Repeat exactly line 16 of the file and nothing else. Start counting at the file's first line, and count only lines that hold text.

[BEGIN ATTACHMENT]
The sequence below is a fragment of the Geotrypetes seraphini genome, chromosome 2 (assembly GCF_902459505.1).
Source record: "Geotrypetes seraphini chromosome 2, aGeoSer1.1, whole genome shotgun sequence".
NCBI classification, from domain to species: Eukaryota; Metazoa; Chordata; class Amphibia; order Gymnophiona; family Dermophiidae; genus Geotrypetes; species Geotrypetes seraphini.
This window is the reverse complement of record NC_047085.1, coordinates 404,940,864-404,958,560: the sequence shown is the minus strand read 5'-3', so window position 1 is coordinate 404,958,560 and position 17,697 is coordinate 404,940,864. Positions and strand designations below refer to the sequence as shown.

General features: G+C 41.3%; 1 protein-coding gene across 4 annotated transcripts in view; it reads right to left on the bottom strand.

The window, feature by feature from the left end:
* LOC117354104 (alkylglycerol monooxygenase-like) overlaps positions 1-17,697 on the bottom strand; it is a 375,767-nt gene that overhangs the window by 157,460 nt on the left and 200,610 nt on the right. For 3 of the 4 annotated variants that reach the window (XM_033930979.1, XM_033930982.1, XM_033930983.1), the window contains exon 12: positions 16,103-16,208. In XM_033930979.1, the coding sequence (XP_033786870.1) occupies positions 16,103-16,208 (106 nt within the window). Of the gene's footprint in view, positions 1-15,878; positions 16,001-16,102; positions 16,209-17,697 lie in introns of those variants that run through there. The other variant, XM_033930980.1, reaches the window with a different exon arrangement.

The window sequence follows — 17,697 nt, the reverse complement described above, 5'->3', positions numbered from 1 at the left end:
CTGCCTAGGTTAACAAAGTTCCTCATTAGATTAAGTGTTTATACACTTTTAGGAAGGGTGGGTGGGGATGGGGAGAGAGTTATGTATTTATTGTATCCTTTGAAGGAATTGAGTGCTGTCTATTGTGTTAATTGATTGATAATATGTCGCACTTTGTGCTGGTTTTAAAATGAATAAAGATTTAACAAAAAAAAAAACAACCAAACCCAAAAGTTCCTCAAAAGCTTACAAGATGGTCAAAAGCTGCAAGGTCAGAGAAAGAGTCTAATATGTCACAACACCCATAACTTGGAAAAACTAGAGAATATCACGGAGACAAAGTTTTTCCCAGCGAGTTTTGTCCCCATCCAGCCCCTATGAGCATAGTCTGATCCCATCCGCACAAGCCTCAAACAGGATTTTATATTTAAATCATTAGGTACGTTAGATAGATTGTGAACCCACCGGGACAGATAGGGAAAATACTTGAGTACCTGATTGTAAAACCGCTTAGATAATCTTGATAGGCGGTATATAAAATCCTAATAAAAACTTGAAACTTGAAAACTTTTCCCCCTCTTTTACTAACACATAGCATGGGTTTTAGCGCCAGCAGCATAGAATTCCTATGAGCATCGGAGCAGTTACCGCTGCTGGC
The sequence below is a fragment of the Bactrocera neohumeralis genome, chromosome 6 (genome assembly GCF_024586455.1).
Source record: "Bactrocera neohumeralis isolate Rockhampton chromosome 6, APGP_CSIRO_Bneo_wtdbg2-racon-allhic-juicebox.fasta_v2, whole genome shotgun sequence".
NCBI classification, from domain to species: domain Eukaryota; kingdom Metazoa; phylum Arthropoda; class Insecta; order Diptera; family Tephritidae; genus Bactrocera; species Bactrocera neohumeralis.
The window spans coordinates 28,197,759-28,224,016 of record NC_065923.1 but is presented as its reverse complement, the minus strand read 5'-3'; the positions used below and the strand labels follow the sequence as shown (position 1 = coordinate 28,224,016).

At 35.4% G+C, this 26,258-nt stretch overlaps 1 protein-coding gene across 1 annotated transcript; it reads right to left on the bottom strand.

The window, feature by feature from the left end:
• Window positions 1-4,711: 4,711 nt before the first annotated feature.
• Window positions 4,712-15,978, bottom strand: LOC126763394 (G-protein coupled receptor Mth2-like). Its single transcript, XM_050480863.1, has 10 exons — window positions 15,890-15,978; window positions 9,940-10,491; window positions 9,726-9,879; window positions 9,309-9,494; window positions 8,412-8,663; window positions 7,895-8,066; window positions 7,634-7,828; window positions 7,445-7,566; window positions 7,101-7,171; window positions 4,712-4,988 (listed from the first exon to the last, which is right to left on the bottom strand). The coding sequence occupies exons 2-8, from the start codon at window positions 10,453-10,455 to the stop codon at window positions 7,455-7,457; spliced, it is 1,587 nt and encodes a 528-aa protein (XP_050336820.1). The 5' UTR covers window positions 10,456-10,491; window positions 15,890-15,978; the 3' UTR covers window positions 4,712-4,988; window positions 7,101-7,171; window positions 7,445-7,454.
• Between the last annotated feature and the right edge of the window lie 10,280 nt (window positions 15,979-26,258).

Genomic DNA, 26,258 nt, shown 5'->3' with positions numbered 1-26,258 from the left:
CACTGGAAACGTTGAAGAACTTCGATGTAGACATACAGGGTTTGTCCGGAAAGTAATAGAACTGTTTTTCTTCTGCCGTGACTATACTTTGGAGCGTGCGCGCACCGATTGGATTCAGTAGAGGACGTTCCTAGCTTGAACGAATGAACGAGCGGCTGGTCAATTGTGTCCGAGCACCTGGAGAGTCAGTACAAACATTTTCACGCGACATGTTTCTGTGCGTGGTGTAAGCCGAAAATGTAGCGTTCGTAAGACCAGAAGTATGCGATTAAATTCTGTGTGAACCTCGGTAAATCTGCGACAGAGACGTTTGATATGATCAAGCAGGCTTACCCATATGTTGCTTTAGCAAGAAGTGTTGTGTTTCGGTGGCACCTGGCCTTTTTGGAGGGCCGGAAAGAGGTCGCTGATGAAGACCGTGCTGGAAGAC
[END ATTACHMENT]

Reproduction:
• Window positions 1-4,711: 4,711 nt before the first annotated feature.